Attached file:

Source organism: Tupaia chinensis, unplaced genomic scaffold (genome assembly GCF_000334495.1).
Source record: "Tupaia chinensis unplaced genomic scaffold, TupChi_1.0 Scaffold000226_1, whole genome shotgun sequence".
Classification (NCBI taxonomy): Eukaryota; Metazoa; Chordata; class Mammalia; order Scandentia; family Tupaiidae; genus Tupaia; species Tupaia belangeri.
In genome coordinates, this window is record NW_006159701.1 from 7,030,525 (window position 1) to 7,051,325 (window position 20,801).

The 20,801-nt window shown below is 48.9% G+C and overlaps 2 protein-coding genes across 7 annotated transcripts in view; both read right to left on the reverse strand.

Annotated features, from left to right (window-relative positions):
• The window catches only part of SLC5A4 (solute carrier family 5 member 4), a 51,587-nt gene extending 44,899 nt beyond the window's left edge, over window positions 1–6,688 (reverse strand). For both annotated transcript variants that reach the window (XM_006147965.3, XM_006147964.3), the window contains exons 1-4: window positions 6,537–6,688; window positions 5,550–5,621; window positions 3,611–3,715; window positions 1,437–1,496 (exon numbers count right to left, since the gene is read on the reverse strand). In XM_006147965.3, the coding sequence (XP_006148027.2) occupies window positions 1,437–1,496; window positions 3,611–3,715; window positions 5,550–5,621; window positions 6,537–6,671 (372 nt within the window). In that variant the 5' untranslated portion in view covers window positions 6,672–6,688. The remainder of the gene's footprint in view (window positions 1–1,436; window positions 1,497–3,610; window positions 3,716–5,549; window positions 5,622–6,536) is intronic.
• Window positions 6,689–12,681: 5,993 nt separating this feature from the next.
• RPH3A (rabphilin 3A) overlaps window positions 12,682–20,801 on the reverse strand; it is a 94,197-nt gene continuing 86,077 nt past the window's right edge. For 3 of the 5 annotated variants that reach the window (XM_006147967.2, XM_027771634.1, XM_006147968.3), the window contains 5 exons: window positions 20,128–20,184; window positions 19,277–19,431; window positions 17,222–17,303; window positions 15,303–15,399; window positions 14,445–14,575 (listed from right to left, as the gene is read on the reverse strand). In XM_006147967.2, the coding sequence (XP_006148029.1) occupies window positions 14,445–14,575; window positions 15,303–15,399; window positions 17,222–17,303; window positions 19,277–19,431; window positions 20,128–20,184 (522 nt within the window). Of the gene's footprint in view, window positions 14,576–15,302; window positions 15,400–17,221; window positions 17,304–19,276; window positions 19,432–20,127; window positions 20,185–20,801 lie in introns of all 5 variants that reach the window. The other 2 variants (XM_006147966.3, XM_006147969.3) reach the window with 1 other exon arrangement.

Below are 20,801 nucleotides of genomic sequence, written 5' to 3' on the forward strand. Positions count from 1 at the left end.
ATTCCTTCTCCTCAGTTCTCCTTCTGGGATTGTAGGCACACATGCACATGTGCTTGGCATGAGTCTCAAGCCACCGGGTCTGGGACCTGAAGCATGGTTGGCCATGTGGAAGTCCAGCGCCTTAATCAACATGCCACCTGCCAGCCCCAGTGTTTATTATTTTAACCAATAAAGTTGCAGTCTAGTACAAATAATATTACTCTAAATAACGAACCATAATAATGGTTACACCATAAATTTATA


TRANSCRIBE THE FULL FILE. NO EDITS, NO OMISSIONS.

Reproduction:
Source organism: Tupaia chinensis, unplaced genomic scaffold (genome assembly GCF_000334495.1).
Source record: "Tupaia chinensis unplaced genomic scaffold, TupChi_1.0 Scaffold000226_1, whole genome shotgun sequence".
Classification (NCBI taxonomy): Eukaryota; Metazoa; Chordata; class Mammalia; order Scandentia; family Tupaiidae; genus Tupaia; species Tupaia belangeri.
In genome coordinates, this window is record NW_006159701.1 from 7,030,525 (window position 1) to 7,051,325 (window position 20,801).

The 20,801-nt window shown below is 48.9% G+C and overlaps 2 protein-coding genes across 7 annotated transcripts in view; both read right to left on the reverse strand.

Annotated features, from left to right (window-relative positions):
• The window catches only part of SLC5A4 (solute carrier family 5 member 4), a 51,587-nt gene extending 44,899 nt beyond the window's left edge, over window positions 1–6,688 (reverse strand). For both annotated transcript variants that reach the window (XM_006147965.3, XM_006147964.3), the window contains exons 1-4: window positions 6,537–6,688; window positions 5,550–5,621; window positions 3,611–3,715; window positions 1,437–1,496 (exon numbers count right to left, since the gene is read on the reverse strand). In XM_006147965.3, the coding sequence (XP_006148027.2) occupies window positions 1,437–1,496; window positions 3,611–3,715; window positions 5,550–5,621; window positions 6,537–6,671 (372 nt within the window). In that variant the 5' untranslated portion in view covers window positions 6,672–6,688. The remainder of the gene's footprint in view (window positions 1–1,436; window positions 1,497–3,610; window positions 3,716–5,549; window positions 5,622–6,536) is intronic.
• Window positions 6,689–12,681: 5,993 nt separating this feature from the next.
• RPH3A (rabphilin 3A) overlaps window positions 12,682–20,801 on the reverse strand; it is a 94,197-nt gene continuing 86,077 nt past the window's right edge. For 3 of the 5 annotated variants that reach the window (XM_006147967.2, XM_027771634.1, XM_006147968.3), the window contains 5 exons: window positions 20,128–20,184; window positions 19,277–19,431; window positions 17,222–17,303; window positions 15,303–15,399; window positions 14,445–14,575 (listed from right to left, as the gene is read on the reverse strand). In XM_006147967.2, the coding sequence (XP_006148029.1) occupies window positions 14,445–14,575; window positions 15,303–15,399; window positions 17,222–17,303; window positions 19,277–19,431; window positions 20,128–20,184 (522 nt within the window). Of the gene's footprint in view, window positions 14,576–15,302; window positions 15,400–17,221; window positions 17,304–19,276; window positions 19,432–20,127; window positions 20,185–20,801 lie in introns of all 5 variants that reach the window. The other 2 variants (XM_006147966.3, XM_006147969.3) reach the window with 1 other exon arrangement.

Below are 20,801 nucleotides of genomic sequence, written 5' to 3' on the forward strand. Positions count from 1 at the left end.
ATTCCTTCTCCTCAGTTCTCCTTCTGGGATTGTAGGCACACATGCACATGTGCTTGGCATGAGTCTCAAGCCACCGGGTCTGGGACCTGAAGCATGGTTGGCCATGTGGAAGTCCAGCGCCTTAATCAACATGCCACCTGCCAGCCCCAGTGTTTATTATTTTAACCAATAAAGTTGCAGTCTAGTACAAATAATATTACTCTAAATAACGAACCATAATAATGGTTACACCATAAATTTATA